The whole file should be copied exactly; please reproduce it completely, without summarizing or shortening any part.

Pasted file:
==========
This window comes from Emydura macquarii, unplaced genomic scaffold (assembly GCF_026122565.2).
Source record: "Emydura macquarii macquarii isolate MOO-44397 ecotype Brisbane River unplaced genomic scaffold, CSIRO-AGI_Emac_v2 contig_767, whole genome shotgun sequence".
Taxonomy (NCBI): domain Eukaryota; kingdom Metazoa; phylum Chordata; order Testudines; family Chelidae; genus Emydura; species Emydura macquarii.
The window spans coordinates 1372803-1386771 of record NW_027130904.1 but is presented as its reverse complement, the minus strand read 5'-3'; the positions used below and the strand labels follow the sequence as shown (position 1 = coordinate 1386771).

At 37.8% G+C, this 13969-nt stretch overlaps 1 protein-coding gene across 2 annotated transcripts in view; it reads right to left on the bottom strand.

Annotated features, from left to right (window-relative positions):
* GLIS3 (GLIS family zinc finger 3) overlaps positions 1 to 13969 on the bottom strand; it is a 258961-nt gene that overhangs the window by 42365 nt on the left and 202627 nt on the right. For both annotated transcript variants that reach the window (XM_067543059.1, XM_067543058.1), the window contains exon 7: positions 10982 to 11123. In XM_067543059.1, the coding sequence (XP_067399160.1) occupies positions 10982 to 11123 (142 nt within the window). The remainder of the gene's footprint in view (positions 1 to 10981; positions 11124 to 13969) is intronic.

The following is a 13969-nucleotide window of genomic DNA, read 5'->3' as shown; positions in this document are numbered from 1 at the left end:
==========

This window comes from Emydura macquarii, unplaced genomic scaffold (assembly GCF_026122565.2).
Source record: "Emydura macquarii macquarii isolate MOO-44397 ecotype Brisbane River unplaced genomic scaffold, CSIRO-AGI_Emac_v2 contig_767, whole genome shotgun sequence".
Taxonomy (NCBI): domain Eukaryota; kingdom Metazoa; phylum Chordata; order Testudines; family Chelidae; genus Emydura; species Emydura macquarii.
The window spans coordinates 1372803-1386771 of record NW_027130904.1 but is presented as its reverse complement, the minus strand read 5'-3'; the positions used below and the strand labels follow the sequence as shown (position 1 = coordinate 1386771).

At 37.8% G+C, this 13969-nt stretch overlaps 1 protein-coding gene across 2 annotated transcripts in view; it reads right to left on the bottom strand.

Annotated features, from left to right (window-relative positions):
* GLIS3 (GLIS family zinc finger 3) overlaps positions 1 to 13969 on the bottom strand; it is a 258961-nt gene that overhangs the window by 42365 nt on the left and 202627 nt on the right. For both annotated transcript variants that reach the window (XM_067543059.1, XM_067543058.1), the window contains exon 7: positions 10982 to 11123. In XM_067543059.1, the coding sequence (XP_067399160.1) occupies positions 10982 to 11123 (142 nt within the window). The remainder of the gene's footprint in view (positions 1 to 10981; positions 11124 to 13969) is intronic.

The following is a 13969-nucleotide window of genomic DNA, read 5'->3' as shown; positions in this document are numbered from 1 at the left end: